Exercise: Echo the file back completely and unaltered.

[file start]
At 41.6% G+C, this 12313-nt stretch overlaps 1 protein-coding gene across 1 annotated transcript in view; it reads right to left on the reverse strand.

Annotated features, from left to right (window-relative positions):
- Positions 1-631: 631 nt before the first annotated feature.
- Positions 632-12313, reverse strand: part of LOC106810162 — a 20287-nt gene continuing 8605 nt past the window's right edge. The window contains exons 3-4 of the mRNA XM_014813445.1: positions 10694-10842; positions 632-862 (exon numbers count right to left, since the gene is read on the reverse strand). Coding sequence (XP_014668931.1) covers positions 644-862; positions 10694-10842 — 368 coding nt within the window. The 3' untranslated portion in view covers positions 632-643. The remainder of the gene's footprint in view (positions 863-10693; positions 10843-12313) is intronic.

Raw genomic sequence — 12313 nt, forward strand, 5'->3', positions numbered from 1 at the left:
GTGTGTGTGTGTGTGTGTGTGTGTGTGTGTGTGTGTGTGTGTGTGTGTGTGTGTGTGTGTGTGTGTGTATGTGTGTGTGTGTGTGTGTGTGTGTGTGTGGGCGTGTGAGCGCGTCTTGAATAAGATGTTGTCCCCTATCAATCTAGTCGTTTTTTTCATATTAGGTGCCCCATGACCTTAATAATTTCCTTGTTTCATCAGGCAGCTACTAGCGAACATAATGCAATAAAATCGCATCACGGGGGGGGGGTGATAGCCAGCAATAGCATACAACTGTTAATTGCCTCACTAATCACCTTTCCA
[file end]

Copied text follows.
At 41.6% G+C, this 12313-nt stretch overlaps 1 protein-coding gene across 1 annotated transcript in view; it reads right to left on the reverse strand.

Annotated features, from left to right (window-relative positions):
- Positions 1-631: 631 nt before the first annotated feature.
- Positions 632-12313, reverse strand: part of LOC106810162 — a 20287-nt gene continuing 8605 nt past the window's right edge. The window contains exons 3-4 of the mRNA XM_014813445.1: positions 10694-10842; positions 632-862 (exon numbers count right to left, since the gene is read on the reverse strand). Coding sequence (XP_014668931.1) covers positions 644-862; positions 10694-10842 — 368 coding nt within the window. The 3' untranslated portion in view covers positions 632-643. The remainder of the gene's footprint in view (positions 863-10693; positions 10843-12313) is intronic.

Raw genomic sequence — 12313 nt, forward strand, 5'->3', positions numbered from 1 at the left:
GTGTGTGTGTGTGTGTGTGTGTGTGTGTGTGTGTGTGTGTGTGTGTGTGTGTGTGTGTGTGTGTGTGTATGTGTGTGTGTGTGTGTGTGTGTGTGTGTGGGCGTGTGAGCGCGTCTTGAATAAGATGTTGTCCCCTATCAATCTAGTCGTTTTTTTCATATTAGGTGCCCCATGACCTTAATAATTTCCTTGTTTCATCAGGCAGCTACTAGCGAACATAATGCAATAAAATCGCATCACGGGGGGGGGGTGATAGCCAGCAATAGCATACAACTGTTAATTGCCTCACTAATCACCTTTCCA